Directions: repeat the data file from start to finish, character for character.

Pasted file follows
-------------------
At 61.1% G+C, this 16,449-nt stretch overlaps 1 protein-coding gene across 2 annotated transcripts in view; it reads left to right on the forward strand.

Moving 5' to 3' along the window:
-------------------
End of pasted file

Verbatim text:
At 61.1% G+C, this 16,449-nt stretch overlaps 1 protein-coding gene across 2 annotated transcripts in view; it reads left to right on the forward strand.

Moving 5' to 3' along the window: